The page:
What to Disclose?

The choice is personal as to how much you want to disclose. The law prohibits employers from asking questions in the pre-employment stage that may disclose a disability. However, if you require an accommodation to ensure you perform at your best, you want to alert the employer ahead of the interview. Though you may need to provide a note from your physician confirming the qualified disability and the need for a reasonable accommodation, you don't need to share details about your disability. In other words, you may disclose that you walk with the help of a cane but don't need to explain why that's the case. The additional information is irrelevant.

When bringing up accommodations, you could offer your suggestions (based on previous experience) and ask the employer for their ideas. Be sure to emphasize your genuine desire to perform at your best and mention how the reasonable accommodation allows you to do so. Again, the focus needs to be on you and your ability to perform the role. Keep in mind that the ADA doesn't recommend specific accommodations, and what's considered reasonable varies across states, so empower yourself with knowledge. You are your best advocate! I strongly encourage you to check out resources and information provided by the Job Accommodation Network (JAN) to educate yourself and gain confidence in navigating the process.

Final Thoughts

Similar to any other job candidate, your main goal is to show potential employers that you are qualified and excited for the role and that you are ready to bring value immediately. Before submitting applications, carefully review the job description and the role requirements, physical or otherwise, to confirm you are able to commit to the role. Though employers can't ask you questions about your disability, they can ask you to share or demonstrate how you can perform duties essential to the role, so you don't want to be caught off guard.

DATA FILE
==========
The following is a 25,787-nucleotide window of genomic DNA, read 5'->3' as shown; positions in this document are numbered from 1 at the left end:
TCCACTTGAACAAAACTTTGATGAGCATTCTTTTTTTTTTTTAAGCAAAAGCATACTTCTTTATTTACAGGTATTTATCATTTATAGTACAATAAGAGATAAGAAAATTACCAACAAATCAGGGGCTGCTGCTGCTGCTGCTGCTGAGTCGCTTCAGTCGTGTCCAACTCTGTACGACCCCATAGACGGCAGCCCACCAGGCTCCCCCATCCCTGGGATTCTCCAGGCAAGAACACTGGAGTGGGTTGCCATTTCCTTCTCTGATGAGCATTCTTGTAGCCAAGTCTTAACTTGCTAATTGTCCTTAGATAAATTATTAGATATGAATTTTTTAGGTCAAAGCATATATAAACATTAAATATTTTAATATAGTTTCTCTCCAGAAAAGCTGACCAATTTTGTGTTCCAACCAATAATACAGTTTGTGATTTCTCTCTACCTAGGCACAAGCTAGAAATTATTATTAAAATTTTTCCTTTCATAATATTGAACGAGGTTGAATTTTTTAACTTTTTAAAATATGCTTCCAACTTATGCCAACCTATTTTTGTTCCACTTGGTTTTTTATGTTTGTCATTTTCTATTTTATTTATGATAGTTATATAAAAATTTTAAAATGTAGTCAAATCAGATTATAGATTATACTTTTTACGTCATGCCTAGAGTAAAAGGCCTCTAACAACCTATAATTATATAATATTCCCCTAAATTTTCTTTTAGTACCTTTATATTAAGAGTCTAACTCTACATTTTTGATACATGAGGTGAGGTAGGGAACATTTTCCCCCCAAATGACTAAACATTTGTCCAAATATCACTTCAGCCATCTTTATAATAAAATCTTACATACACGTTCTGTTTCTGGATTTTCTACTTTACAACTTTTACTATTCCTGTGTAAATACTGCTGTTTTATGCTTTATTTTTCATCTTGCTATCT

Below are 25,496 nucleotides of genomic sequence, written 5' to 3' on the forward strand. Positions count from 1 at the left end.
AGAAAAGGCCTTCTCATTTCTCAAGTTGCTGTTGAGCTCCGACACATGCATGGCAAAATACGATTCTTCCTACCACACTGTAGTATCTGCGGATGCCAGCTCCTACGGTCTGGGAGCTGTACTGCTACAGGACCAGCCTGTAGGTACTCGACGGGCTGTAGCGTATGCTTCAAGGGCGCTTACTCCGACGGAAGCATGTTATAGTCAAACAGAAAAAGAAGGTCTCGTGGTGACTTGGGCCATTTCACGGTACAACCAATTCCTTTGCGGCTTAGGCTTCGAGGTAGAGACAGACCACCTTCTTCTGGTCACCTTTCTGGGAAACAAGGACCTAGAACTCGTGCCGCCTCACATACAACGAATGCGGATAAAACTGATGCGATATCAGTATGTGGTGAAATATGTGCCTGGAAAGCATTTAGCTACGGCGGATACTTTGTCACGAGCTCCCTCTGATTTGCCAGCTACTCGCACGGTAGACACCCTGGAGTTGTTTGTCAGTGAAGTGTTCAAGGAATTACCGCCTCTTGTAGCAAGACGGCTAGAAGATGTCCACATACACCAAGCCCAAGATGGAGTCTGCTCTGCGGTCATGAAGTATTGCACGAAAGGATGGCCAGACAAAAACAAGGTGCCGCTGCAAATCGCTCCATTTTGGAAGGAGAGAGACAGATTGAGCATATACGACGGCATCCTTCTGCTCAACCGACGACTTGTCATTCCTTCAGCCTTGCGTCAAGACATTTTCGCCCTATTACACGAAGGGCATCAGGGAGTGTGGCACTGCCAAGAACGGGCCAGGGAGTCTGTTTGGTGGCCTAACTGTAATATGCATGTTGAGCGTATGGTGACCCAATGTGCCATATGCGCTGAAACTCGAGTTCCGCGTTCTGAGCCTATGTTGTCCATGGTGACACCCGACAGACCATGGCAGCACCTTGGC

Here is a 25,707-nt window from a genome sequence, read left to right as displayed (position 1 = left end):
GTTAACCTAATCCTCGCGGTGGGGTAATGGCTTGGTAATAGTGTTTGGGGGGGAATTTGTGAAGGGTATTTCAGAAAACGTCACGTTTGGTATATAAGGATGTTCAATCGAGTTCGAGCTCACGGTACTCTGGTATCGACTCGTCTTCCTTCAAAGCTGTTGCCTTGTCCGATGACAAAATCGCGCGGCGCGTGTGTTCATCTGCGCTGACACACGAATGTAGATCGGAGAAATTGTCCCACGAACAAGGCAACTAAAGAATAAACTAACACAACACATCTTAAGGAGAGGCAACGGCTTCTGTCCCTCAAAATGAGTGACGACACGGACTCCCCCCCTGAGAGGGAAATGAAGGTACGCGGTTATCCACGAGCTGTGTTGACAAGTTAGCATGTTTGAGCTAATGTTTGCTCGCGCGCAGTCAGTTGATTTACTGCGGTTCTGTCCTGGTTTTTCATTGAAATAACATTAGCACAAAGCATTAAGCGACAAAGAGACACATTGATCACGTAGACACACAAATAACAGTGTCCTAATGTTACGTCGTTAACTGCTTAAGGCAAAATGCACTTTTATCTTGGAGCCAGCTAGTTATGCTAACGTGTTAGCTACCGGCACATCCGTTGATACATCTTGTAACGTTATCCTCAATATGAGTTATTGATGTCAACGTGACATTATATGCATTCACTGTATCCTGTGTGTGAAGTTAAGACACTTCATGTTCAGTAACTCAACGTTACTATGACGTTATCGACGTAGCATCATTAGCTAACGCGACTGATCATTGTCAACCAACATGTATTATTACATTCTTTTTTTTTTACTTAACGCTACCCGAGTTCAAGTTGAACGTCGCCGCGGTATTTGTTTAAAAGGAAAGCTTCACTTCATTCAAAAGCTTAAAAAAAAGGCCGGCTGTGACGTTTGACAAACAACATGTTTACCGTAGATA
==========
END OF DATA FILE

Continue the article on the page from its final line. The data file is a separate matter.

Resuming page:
You want an employer that welcomes you and is willing to work with you because they see you as a valued candidate. If an employer is having issues with accommodations during the interview, this may not be the best place for you to grow as a professional. To avoid dealing with employers who are ignoring, stalling, or denying your accommodation requests, you may want to add disability-friendly to the list of characteristics you are looking for when researching potential employers. When you review job descriptions or employer websites, pay attention to language that indicates whether the companies are equal opportunity employers. For example:

Employer X is an equal opportunity employer and it is our policy to prohibit discrimination on the basis of race, sex, color, national origin, religion, age, veteran status, political affiliation, genetics, or disability in the recruitment, selection, and hiring of its workforce. Reasonable accommodations are available to persons with disabilities during application and/or interview processes per the Americans with Disabilities Act.

Lastly, as you grow and develop as a professional, focus on cultivating meaningful relationships with individuals and companies that know who you are and what value you bring so that opportunities come to you, and you never have to rely on job applications to communicate your qualifications.